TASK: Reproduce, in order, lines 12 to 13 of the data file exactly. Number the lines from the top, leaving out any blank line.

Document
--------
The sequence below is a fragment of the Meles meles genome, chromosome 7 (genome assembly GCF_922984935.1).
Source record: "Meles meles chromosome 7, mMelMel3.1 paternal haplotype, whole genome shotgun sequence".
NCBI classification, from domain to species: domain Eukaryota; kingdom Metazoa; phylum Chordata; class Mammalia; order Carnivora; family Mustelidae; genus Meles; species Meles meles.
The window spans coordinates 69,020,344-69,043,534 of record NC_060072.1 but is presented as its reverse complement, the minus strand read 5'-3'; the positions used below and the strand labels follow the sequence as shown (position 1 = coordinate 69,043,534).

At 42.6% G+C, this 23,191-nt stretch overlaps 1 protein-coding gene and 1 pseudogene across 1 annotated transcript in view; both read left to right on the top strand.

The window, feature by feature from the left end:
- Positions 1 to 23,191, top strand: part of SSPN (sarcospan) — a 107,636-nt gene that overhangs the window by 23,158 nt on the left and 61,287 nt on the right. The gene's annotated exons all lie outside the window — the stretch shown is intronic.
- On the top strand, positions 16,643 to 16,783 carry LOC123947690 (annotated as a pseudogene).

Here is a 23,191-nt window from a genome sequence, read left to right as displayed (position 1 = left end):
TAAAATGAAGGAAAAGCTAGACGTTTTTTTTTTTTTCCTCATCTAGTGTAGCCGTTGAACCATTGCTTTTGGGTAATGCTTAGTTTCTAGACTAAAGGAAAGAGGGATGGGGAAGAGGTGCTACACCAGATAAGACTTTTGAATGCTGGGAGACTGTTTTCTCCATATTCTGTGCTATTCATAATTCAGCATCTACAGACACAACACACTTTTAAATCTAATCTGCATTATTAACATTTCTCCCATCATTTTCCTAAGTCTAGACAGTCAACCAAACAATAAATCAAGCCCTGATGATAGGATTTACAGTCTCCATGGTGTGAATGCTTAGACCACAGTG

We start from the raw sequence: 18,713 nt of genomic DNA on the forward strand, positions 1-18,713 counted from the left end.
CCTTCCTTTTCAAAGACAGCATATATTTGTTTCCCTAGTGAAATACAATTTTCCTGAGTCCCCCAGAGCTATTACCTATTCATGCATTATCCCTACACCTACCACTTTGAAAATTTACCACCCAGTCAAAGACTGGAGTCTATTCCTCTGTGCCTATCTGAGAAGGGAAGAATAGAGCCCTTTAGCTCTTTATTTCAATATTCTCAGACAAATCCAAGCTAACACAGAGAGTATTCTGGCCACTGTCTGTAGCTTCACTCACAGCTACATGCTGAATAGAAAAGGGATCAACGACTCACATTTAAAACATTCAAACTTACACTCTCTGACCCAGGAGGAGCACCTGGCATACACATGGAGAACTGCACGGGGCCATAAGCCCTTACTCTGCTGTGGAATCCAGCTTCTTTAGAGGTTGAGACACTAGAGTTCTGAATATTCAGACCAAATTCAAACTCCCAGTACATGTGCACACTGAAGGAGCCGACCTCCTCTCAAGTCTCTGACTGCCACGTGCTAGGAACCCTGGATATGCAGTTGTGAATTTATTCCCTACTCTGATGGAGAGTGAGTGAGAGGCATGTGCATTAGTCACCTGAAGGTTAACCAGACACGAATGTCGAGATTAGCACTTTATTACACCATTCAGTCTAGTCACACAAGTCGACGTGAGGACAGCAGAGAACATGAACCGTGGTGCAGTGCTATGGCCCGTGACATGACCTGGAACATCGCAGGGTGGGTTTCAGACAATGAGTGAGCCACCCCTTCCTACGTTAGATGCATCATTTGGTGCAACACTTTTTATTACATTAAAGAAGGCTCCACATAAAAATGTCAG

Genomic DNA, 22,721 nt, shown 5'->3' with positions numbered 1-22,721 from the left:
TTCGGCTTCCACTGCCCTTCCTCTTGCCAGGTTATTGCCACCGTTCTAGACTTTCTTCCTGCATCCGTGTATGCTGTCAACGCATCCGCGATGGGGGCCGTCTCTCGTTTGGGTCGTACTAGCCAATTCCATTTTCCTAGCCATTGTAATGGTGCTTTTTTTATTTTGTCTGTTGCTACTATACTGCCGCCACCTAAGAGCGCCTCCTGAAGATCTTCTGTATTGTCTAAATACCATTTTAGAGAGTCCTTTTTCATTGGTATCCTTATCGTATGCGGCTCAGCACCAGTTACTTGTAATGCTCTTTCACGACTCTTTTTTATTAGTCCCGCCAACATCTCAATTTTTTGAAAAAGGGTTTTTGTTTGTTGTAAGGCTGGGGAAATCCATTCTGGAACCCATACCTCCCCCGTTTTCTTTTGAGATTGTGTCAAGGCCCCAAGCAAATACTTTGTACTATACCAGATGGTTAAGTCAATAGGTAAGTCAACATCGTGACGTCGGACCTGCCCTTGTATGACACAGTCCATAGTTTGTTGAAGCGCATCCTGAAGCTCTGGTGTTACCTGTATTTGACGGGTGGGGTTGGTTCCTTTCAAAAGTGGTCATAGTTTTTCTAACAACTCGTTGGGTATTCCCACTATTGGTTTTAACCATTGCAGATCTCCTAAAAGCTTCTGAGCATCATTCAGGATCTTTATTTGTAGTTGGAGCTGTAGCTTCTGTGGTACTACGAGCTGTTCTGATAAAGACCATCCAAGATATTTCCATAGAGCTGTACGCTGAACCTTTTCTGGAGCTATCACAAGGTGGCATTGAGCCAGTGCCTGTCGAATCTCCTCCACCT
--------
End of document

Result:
CCTTCCTTTTCAAAGACAGCATATATTTGTTTCCCTAGTGAAATACAATTTTCCTGAGTCCCCCAGAGCTATTACCTATTCATGCATTATCCCTACACCTACCACTTTGAAAATTTACCACCCAGTCAAAGACTGGAGTCTATTCCTCTGTGCCTATCTGAGAAGGGAAGAATAGAGCCCTTTAGCTCTTTATTTCAATATTCTCAGACAAATCCAAGCTAACACAGAGAGTATTCTGGCCACTGTCTGTAGCTTCACTCACAGCTACATGCTGAATAGAAAAGGGATCAACGACTCACATTTAAAACATTCAAACTTACACTCTCTGACCCAGGAGGAGCACCTGGCATACACATGGAGAACTGCACGGGGCCATAAGCCCTTACTCTGCTGTGGAATCCAGCTTCTTTAGAGGTTGAGACACTAGAGTTCTGAATATTCAGACCAAATTCAAACTCCCAGTACATGTGCACACTGAAGGAGCCGACCTCCTCTCAAGTCTCTGACTGCCACGTGCTAGGAACCCTGGATATGCAGTTGTGAATTTATTCCCTACTCTGATGGAGAGTGAGTGAGAGGCATGTGCATTAGTCACCTGAAGGTTAACCAGACACGAATGTCGAGATTAGCACTTTATTACACCATTCAGTCTAGTCACACAAGTCGACGTGAGGACAGCAGAGAACATGAACCGTGGTGCAGTGCTATGGCCCGTGACATGACCTGGAACATCGCAGGGTGGGTTTCAGACAATGAGTGAGCCACCCCTTCCTACGTTAGATGCATCATTTGGTGCAACACTTTTTATTACATTAAAGAAGGCTCCACATAAAAATGTCAG

Genomic DNA, 22,721 nt, shown 5'->3' with positions numbered 1-22,721 from the left: